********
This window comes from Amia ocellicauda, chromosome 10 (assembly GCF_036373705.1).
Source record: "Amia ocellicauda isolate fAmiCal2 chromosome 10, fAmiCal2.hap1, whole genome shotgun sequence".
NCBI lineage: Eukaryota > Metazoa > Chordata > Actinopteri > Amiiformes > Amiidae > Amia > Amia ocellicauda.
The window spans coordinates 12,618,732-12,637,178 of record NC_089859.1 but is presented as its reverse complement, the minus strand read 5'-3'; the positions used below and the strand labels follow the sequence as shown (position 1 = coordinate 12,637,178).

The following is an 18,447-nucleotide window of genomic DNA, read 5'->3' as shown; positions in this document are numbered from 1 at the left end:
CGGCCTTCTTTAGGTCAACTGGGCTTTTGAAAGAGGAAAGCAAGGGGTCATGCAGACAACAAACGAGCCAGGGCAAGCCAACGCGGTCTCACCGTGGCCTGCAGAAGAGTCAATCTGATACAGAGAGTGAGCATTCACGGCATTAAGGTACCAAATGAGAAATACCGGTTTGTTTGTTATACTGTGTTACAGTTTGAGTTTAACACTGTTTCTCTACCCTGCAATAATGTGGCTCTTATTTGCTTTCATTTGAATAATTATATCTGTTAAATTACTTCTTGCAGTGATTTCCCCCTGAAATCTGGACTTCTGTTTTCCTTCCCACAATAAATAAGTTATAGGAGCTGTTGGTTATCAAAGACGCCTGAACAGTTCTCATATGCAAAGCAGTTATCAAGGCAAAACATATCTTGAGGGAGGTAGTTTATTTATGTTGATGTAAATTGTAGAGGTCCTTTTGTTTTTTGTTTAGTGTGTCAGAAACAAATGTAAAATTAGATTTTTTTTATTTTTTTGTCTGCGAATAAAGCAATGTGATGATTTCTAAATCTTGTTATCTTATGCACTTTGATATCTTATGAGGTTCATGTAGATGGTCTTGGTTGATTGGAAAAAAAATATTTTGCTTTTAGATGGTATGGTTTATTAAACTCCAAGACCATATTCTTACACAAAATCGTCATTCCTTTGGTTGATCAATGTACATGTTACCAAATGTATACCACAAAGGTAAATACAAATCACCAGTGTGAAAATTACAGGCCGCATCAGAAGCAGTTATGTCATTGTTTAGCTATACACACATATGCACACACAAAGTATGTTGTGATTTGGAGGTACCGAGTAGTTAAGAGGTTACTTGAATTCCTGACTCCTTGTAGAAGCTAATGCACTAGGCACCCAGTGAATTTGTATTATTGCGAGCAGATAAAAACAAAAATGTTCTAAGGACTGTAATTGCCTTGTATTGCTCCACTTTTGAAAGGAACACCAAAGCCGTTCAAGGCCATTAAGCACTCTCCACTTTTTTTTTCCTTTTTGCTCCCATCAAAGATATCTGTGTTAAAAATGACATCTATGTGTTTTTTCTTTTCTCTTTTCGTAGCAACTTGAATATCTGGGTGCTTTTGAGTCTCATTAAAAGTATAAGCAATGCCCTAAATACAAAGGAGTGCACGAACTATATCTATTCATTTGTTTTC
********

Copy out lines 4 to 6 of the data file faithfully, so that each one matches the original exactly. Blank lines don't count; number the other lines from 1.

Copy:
The window spans coordinates 12,618,732-12,637,178 of record NC_089859.1 but is presented as its reverse complement, the minus strand read 5'-3'; the positions used below and the strand labels follow the sequence as shown (position 1 = coordinate 12,637,178).

The following is an 18,447-nucleotide window of genomic DNA, read 5'->3' as shown; positions in this document are numbered from 1 at the left end:
CGGCCTTCTTTAGGTCAACTGGGCTTTTGAAAGAGGAAAGCAAGGGGTCATGCAGACAACAAACGAGCCAGGGCAAGCCAACGCGGTCTCACCGTGGCCTGCAGAAGAGTCAATCTGATACAGAGAGTGAGCATTCACGGCATTAAGGTACCAAATGAGAAATACCGGTTTGTTTGTTATACTGTGTTACAGTTTGAGTTTAACACTGTTTCTCTACCCTGCAATAATGTGGCTCTTATTTGCTTTCATTTGAATAATTATATCTGTTAAATTACTTCTTGCAGTGATTTCCCCCTGAAATCTGGACTTCTGTTTTCCTTCCCACAATAAATAAGTTATAGGAGCTGTTGGTTATCAAAGACGCCTGAACAGTTCTCATATGCAAAGCAGTTATCAAGGCAAAACATATCTTGAGGGAGGTAGTTTATTTATGTTGATGTAAATTGTAGAGGTCCTTTTGTTTTTTGTTTAGTGTGTCAGAAACAAATGTAAAATTAGATTTTTTTTATTTTTTTGTCTGCGAATAAAGCAATGTGATGATTTCTAAATCTTGTTATCTTATGCACTTTGATATCTTATGAGGTTCATGTAGATGGTCTTGGTTGATTGGAAAAAAAATATTTTGCTTTTAGATGGTATGGTTTATTAAACTCCAAGACCATATTCTTACACAAAATCGTCATTCCTTTGGTTGATCAATGTACATGTTACCAAATGTATACCACAAAGGTAAATACAAATCACCAGTGTGAAAATTACAGGCCGCATCAGAAGCAGTTATGTCATTGTTTAGCTATACACACATATGCACACACAAAGTATGTTGTGATTTGGAGGTACCGAGTAGTTAAGAGGTTACTTGAATTCCTGACTCCTTGTAGAAGCTAATGCACTAGGCACCCAGTGAATTTGTATTATTGCGAGCAGATAAAAACAAAAATGTTCTAAGGACTGTAATTGCCTTGTATTGCTCCACTTTTGAAAGGAACACCAAAGCCGTTCAAGGCCATTAAGCACTCTCCACTTTTTTTTTCCTTTTTGCTCCCATCAAAGATATCTGTGTTAAAAATGACATCTATGTGTTTTTTCTTTTCTCTTTTCGTAGCAACTTGAATATCTGGGTGCTTTTGAGTCTCATTAAAAGTATAAGCAATGCCCTAAATACAAAGGAGTGCACGAACTATATCTATTCATTTGTTTTC